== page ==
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How an interest in circuits led to a career in medical devices

Meet Damini Agarwal of Infinite Biomedical Technologies
Courtney Chandler
June 4, 2021

For my industry careers column this week, I talked to Damini Agarwal about her experience working to develop medical devices. Medical devices are a broad group of instruments, materials, implants and more that are made for a medical purpose. They include things like ventilators, diagnostic equipment and prosthetics.

Agarwal is director of product development at Infinite Biomedical Technologies, a biotech company that focuses on developing medical devices for upper limb amputees. She grew up in India and said she knew from an early age that she wanted to pursue a career in science.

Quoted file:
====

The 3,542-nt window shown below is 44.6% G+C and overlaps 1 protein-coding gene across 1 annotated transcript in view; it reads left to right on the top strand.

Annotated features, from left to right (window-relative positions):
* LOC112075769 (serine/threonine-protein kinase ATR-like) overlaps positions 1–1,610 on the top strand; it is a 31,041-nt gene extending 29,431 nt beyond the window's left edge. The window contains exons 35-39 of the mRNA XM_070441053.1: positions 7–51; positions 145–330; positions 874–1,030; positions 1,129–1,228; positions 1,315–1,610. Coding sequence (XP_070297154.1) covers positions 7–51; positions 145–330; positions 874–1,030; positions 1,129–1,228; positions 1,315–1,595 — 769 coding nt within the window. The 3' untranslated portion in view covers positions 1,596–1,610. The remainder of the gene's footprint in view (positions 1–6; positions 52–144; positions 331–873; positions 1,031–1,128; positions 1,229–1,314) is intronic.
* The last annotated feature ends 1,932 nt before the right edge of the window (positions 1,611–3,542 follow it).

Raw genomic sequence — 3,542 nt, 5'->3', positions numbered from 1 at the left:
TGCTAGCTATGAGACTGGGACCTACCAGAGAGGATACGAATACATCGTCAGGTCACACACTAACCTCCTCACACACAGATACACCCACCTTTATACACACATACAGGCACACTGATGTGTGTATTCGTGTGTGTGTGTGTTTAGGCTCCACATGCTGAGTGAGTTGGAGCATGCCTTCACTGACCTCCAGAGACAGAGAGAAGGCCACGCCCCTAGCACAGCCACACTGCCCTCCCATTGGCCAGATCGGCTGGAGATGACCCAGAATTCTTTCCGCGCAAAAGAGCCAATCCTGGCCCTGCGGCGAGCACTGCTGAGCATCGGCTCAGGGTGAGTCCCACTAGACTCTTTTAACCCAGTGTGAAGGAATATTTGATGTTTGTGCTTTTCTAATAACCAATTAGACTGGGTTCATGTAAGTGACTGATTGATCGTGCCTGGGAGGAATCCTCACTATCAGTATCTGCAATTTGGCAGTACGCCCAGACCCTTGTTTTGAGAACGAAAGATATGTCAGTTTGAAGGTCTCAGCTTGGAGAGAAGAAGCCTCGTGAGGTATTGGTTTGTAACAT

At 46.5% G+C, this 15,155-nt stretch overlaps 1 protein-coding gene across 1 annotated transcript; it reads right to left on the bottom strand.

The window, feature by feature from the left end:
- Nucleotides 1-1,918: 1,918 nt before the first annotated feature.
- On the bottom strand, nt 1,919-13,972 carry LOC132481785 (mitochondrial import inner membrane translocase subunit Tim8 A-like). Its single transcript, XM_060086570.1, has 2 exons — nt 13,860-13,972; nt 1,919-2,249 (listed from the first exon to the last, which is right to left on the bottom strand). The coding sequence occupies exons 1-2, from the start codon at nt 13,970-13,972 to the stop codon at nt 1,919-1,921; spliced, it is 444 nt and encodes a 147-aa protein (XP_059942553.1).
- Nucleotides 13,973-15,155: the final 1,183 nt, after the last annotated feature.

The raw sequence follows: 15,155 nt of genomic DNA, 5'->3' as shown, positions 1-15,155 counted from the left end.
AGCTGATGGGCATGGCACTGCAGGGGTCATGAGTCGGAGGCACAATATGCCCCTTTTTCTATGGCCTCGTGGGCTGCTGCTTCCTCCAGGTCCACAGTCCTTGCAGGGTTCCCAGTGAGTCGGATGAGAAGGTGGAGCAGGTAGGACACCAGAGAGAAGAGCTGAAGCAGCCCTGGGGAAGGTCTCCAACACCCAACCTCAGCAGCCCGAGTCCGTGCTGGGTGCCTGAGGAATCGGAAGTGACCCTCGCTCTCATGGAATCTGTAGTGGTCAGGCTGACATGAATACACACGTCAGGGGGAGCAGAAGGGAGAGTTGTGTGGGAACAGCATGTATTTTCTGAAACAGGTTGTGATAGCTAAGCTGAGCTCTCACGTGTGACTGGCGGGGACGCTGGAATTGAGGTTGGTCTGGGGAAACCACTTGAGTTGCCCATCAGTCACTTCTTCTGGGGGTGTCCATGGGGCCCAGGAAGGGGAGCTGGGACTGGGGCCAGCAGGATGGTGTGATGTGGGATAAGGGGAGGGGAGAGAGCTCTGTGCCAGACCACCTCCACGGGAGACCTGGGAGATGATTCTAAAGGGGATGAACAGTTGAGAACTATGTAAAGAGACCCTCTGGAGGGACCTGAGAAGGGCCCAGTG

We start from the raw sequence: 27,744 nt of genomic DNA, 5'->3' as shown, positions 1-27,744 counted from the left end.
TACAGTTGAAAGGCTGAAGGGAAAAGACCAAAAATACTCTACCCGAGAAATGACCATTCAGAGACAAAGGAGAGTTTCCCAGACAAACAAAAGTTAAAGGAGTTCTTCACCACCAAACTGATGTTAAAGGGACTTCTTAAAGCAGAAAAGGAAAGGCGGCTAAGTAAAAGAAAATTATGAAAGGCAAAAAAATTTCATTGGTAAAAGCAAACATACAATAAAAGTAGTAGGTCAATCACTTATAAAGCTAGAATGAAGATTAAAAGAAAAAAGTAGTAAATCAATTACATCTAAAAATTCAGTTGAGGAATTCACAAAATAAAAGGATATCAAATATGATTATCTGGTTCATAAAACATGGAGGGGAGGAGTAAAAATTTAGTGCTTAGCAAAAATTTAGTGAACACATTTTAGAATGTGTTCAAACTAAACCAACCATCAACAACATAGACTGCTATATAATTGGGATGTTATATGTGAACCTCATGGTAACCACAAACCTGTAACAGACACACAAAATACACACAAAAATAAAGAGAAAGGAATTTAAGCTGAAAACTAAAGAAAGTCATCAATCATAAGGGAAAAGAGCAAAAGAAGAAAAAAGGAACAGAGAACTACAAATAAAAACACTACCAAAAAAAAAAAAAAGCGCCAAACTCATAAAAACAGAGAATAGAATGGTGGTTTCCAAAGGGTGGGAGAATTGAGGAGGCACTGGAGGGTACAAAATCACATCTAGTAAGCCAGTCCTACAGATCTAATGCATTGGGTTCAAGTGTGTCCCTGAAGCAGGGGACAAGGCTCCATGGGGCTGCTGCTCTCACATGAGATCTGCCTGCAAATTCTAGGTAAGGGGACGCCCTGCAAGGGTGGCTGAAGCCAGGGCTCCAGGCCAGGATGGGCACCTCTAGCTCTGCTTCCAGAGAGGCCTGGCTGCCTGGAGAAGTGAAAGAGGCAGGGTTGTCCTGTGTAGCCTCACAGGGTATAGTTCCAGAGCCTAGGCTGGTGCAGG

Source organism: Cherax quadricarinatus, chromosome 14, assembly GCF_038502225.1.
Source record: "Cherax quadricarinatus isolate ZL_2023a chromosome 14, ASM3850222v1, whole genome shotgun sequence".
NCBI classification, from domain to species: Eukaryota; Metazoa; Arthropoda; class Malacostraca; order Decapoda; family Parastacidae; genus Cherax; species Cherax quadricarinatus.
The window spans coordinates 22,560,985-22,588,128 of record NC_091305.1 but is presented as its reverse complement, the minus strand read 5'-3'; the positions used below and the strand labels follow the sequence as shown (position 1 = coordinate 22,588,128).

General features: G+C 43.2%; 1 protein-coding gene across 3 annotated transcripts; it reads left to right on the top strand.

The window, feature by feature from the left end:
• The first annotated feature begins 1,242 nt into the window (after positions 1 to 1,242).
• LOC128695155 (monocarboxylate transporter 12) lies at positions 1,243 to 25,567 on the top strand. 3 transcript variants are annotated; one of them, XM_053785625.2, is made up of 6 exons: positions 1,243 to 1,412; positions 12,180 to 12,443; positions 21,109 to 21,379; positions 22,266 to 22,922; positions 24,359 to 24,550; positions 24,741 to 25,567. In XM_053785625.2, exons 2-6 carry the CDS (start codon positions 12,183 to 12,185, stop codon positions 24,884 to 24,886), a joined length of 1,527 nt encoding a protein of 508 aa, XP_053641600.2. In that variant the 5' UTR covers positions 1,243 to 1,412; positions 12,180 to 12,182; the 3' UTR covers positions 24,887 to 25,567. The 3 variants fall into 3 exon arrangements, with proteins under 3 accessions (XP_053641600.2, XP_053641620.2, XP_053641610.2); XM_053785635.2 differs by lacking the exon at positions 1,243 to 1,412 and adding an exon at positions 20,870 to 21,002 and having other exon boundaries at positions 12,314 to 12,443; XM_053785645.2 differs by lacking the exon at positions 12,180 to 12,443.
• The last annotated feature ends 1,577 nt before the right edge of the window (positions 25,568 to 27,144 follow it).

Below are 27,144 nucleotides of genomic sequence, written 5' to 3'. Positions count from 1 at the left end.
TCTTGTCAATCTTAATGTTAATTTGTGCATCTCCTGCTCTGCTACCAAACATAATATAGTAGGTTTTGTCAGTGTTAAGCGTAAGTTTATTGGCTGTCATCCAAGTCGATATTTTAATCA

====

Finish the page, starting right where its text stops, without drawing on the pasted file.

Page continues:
Damini Agarwal earned her master's degree at Johns Hopkins University, where she met the co-founders of a biotechnology company for which she now works. Infinite Biomedical Technologies develops medical devices specifically to improve the lives of upper limb amputees — think arm and hand electronics, batteries and prosthetics.

“In India, by high school you need to make a decision about going into the sciences, arts or commerce,” she said. “For me, it was a no-brainer to pursue science.”

The harder decision was what to do after high school, she said. She enjoyed mathematics, biology and physics but thought there were few career options that would allow her to pursue a mix of all three. She ended up earning her undergraduate degree from Vellore Institute of Technology with a major in biomedical engineering and a minor in computer science.